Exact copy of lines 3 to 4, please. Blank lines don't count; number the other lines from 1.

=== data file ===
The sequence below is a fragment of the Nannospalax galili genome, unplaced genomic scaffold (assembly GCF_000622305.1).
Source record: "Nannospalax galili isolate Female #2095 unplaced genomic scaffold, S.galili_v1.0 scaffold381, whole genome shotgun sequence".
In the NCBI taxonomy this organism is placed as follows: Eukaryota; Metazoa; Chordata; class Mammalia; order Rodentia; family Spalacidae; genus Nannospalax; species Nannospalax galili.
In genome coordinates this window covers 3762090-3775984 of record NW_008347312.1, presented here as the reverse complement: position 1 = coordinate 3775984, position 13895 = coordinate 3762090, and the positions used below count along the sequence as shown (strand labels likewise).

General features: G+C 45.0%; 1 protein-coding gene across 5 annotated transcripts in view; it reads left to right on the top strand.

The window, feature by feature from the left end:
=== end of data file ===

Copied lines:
In the NCBI taxonomy this organism is placed as follows: Eukaryota; Metazoa; Chordata; class Mammalia; order Rodentia; family Spalacidae; genus Nannospalax; species Nannospalax galili.
In genome coordinates this window covers 3762090-3775984 of record NW_008347312.1, presented here as the reverse complement: position 1 = coordinate 3775984, position 13895 = coordinate 3762090, and the positions used below count along the sequence as shown (strand labels likewise).